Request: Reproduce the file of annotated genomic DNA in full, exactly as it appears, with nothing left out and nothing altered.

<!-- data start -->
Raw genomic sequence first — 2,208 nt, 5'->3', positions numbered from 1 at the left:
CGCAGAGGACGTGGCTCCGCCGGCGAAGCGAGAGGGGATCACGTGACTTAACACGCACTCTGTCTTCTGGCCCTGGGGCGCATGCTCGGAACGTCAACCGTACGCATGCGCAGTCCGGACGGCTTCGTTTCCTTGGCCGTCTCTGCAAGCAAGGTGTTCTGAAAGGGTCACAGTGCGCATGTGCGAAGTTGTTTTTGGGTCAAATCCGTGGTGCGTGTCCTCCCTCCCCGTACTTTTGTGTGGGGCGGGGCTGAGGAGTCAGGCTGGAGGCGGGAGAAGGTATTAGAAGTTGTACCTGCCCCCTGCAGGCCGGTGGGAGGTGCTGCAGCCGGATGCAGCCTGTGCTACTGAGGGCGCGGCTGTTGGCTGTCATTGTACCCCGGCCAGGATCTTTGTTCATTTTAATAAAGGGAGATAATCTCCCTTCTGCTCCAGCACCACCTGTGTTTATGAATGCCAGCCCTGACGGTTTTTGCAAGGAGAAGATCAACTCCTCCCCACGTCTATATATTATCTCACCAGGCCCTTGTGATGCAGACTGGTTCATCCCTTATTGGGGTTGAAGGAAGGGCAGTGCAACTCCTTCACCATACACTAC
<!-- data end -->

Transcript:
Raw genomic sequence first — 2,208 nt, 5'->3', positions numbered from 1 at the left:
CGCAGAGGACGTGGCTCCGCCGGCGAAGCGAGAGGGGATCACGTGACTTAACACGCACTCTGTCTTCTGGCCCTGGGGCGCATGCTCGGAACGTCAACCGTACGCATGCGCAGTCCGGACGGCTTCGTTTCCTTGGCCGTCTCTGCAAGCAAGGTGTTCTGAAAGGGTCACAGTGCGCATGTGCGAAGTTGTTTTTGGGTCAAATCCGTGGTGCGTGTCCTCCCTCCCCGTACTTTTGTGTGGGGCGGGGCTGAGGAGTCAGGCTGGAGGCGGGAGAAGGTATTAGAAGTTGTACCTGCCCCCTGCAGGCCGGTGGGAGGTGCTGCAGCCGGATGCAGCCTGTGCTACTGAGGGCGCGGCTGTTGGCTGTCATTGTACCCCGGCCAGGATCTTTGTTCATTTTAATAAAGGGAGATAATCTCCCTTCTGCTCCAGCACCACCTGTGTTTATGAATGCCAGCCCTGACGGTTTTTGCAAGGAGAAGATCAACTCCTCCCCACGTCTATATATTATCTCACCAGGCCCTTGTGATGCAGACTGGTTCATCCCTTATTGGGGTTGAAGGAAGGGCAGTGCAACTCCTTCACCATACACTAC